A variety of applications
Organoids are an ideal option for researchers who do not want to experiment on animals and want to recreate living parts of the body. There are a variety of applications for organoid research, including testing responses to drugs, investigating responses to pathogens, and even editing genes within the cells and observing functional changes. In fact, organoids can be generated from both healthy and diseased tissue, such as cancer. Tumour samples have successfully been grown into patient-derived tumour organoids, also known as tumoroids. Tumoroids have advanced cancer research in recent years, as they are used by researchers to model a tumour in the laboratory. These small cancer models may be used to study a range of complex cellular changes and responses to drugs, such as chemotherapy or anti-cancer drugs (4)(5).
An animal-free PhD
I personally think that organoids are fascinating, although I may be biased as I work with them every day. My PhD, funded by the Medical Research Council aims to identify the role of chronic stomach bacterium, Helicobacter pylori in the development of gastric cancer. To do this, I use patient-derived healthy gastric organoids to model the stomach lining and its response to bacterial infection. Over the past twenty years, most H. pylori research was carried out using mouse, or single cell-based models. Neither of these options are ideal, as H. pylori infection generally only occurs in humans and one type of cell in a petri dish doesn’t accurately represent the human stomach. By using organoids, I can explore how all of the different stomach cells respond to H. pylori and what damage is being done, which is likely a similar scenario to what is happening in a real, living stomach.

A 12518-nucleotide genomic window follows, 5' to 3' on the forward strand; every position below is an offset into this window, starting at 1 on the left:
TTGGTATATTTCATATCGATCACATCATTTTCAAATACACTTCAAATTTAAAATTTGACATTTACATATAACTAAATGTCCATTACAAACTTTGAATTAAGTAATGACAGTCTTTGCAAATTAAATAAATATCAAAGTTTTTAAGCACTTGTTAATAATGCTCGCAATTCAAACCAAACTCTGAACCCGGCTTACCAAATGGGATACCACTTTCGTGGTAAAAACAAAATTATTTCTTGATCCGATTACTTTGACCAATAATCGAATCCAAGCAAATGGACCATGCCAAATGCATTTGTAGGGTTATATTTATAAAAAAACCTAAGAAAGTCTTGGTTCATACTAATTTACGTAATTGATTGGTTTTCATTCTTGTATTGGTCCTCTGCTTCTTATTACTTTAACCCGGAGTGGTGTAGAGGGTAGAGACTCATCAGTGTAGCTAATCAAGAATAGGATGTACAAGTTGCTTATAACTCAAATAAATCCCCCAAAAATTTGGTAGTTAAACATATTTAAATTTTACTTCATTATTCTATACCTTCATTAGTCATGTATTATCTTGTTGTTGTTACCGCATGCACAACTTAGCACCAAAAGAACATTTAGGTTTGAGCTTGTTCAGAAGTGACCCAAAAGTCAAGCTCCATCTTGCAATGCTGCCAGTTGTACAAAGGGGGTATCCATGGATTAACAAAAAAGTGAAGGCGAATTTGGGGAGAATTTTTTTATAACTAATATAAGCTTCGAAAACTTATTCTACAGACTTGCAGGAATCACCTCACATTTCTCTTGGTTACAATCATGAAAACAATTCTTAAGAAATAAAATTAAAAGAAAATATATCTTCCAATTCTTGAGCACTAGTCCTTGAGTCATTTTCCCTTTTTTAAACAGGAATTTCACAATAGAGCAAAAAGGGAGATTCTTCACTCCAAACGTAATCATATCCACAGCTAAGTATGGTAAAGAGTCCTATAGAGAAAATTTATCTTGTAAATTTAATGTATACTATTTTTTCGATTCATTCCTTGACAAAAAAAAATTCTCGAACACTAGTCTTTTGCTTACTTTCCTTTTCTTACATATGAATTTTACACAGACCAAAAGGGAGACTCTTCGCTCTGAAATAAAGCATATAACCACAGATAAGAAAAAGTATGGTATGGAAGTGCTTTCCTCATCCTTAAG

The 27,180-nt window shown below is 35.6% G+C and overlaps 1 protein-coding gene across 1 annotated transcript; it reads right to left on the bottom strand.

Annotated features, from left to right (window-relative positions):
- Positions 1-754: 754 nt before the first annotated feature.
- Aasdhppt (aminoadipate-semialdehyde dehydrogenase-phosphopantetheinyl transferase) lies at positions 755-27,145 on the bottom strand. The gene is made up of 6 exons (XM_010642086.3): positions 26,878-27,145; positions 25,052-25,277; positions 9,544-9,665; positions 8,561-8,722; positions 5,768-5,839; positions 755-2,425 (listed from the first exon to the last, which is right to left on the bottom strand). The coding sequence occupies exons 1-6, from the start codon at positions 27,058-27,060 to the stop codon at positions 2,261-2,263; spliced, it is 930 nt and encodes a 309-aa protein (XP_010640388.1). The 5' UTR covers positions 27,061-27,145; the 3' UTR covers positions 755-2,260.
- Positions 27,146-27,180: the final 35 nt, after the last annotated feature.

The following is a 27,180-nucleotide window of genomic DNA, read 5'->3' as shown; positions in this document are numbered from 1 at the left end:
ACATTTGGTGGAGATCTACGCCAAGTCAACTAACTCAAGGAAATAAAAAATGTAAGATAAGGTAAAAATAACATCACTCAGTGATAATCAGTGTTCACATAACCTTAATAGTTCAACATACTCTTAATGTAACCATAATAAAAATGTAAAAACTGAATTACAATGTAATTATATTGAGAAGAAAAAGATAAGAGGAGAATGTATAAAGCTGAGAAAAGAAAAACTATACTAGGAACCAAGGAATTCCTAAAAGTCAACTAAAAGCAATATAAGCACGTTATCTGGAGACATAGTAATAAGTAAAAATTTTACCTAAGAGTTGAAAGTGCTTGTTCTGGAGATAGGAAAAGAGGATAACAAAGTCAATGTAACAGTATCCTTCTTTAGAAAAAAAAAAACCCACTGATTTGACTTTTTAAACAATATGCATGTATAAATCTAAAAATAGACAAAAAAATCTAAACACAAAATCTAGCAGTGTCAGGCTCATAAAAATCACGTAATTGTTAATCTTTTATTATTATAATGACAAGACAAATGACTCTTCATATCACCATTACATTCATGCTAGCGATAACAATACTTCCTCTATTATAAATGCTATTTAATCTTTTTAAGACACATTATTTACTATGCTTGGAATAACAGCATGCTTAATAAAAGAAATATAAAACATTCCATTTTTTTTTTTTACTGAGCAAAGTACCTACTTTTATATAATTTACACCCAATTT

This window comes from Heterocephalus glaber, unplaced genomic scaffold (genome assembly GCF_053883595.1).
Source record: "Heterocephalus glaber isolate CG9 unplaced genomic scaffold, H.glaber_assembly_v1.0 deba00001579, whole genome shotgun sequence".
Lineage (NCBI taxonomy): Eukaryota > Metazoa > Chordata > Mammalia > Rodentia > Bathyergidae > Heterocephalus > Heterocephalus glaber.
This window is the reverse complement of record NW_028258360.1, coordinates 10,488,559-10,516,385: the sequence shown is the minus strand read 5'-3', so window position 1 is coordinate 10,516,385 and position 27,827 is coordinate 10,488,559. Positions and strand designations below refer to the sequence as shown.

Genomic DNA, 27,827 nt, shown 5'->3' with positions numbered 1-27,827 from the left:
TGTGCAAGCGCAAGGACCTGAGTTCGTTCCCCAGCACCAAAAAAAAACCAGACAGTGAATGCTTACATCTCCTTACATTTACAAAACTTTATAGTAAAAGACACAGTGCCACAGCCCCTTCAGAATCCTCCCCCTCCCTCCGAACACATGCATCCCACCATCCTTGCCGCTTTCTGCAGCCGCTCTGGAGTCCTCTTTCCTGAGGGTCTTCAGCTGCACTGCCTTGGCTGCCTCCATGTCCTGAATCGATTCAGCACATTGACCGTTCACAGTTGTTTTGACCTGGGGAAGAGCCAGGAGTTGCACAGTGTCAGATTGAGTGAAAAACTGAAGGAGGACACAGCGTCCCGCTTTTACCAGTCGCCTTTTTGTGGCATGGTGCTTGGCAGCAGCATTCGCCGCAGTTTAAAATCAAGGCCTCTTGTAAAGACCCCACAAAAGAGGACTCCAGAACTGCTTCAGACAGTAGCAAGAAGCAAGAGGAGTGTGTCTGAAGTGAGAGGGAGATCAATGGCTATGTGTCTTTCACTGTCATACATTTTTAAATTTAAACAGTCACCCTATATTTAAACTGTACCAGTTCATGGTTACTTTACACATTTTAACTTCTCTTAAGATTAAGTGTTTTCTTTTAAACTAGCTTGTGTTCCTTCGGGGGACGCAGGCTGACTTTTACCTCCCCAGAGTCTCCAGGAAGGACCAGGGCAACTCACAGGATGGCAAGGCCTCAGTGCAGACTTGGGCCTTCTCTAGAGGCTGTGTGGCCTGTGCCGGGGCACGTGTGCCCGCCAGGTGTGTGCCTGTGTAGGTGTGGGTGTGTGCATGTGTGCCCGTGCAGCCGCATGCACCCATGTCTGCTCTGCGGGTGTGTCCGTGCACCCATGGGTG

Although organoids are tricky to work with and do not always behave, the feeling you get when your experiment works is amazing and feels really rewarding. It excites me knowing that my research is as close to working on a living stomach I can get, without having to harm an animal in the process. I really believe that organoids will be the future of animal-free research – they are already gaining popularity, and more and more different organoid types are being developed every day.
Pictured above (with permission from Harriet Giddings) are healthy, patient-derived gastric (stomach) organoids grown from cells harvested from a pinch biopsy from a patient at the Queen Elizabeth Hospital, Birmingham.
These organoids are about 9 days old and started from single cells.
It is difficult to count how many cells are in each individual organoid as they vary in size. However, each organoid is composed of thousands of different cell types which originated as a stem cell. These cells release digestive enzymes, acid, hormones, or mucus.
Did you find this article interesting and would love to know more? On Wednesday 22nd March 2023, there is a FREE 24-hour online event taking place on Zoom and LinkedIn where organoid and spheroid researchers across the globe will be sharing their research stories. More details can be found on their website.
- Organoids and Spheroids Market Forecast
- Single Lgr5 stem cells build crypt-villus structures in vitro without a mesenchymal niche
- Human Bone Marrow Organoids for Disease Modeling, Discovery, and Validation of Therapeutic Targets in Hematologic Malignancies
- Short-term spheroid culture of primary colorectal cancer cells as an in vitro model for personalizing cancer medicine
- Long-term expanding human airway organoids for disease modeling